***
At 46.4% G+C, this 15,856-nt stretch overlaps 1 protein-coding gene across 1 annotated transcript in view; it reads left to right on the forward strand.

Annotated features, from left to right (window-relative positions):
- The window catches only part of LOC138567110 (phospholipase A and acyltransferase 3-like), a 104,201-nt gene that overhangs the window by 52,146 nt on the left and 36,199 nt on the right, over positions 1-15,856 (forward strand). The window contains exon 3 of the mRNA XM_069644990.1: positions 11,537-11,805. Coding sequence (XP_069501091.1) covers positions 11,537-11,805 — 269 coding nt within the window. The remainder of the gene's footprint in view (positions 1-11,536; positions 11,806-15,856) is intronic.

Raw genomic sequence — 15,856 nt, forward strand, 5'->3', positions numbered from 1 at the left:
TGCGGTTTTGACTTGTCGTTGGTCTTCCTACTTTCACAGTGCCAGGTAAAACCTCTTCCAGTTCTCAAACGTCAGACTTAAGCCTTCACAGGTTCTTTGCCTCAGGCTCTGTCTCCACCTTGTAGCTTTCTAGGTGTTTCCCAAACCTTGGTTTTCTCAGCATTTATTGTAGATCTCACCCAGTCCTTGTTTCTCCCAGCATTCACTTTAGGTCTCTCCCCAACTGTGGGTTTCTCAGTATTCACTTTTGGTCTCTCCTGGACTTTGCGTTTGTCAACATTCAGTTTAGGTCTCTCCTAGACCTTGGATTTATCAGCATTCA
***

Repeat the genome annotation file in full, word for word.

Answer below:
At 46.4% G+C, this 15,856-nt stretch overlaps 1 protein-coding gene across 1 annotated transcript in view; it reads left to right on the forward strand.

Annotated features, from left to right (window-relative positions):
- The window catches only part of LOC138567110 (phospholipase A and acyltransferase 3-like), a 104,201-nt gene that overhangs the window by 52,146 nt on the left and 36,199 nt on the right, over positions 1-15,856 (forward strand). The window contains exon 3 of the mRNA XM_069644990.1: positions 11,537-11,805. Coding sequence (XP_069501091.1) covers positions 11,537-11,805 — 269 coding nt within the window. The remainder of the gene's footprint in view (positions 1-11,536; positions 11,806-15,856) is intronic.

Raw genomic sequence — 15,856 nt, forward strand, 5'->3', positions numbered from 1 at the left:
TGCGGTTTTGACTTGTCGTTGGTCTTCCTACTTTCACAGTGCCAGGTAAAACCTCTTCCAGTTCTCAAACGTCAGACTTAAGCCTTCACAGGTTCTTTGCCTCAGGCTCTGTCTCCACCTTGTAGCTTTCTAGGTGTTTCCCAAACCTTGGTTTTCTCAGCATTTATTGTAGATCTCACCCAGTCCTTGTTTCTCCCAGCATTCACTTTAGGTCTCTCCCCAACTGTGGGTTTCTCAGTATTCACTTTTGGTCTCTCCTGGACTTTGCGTTTGTCAACATTCAGTTTAGGTCTCTCCTAGACCTTGGATTTATCAGCATTCA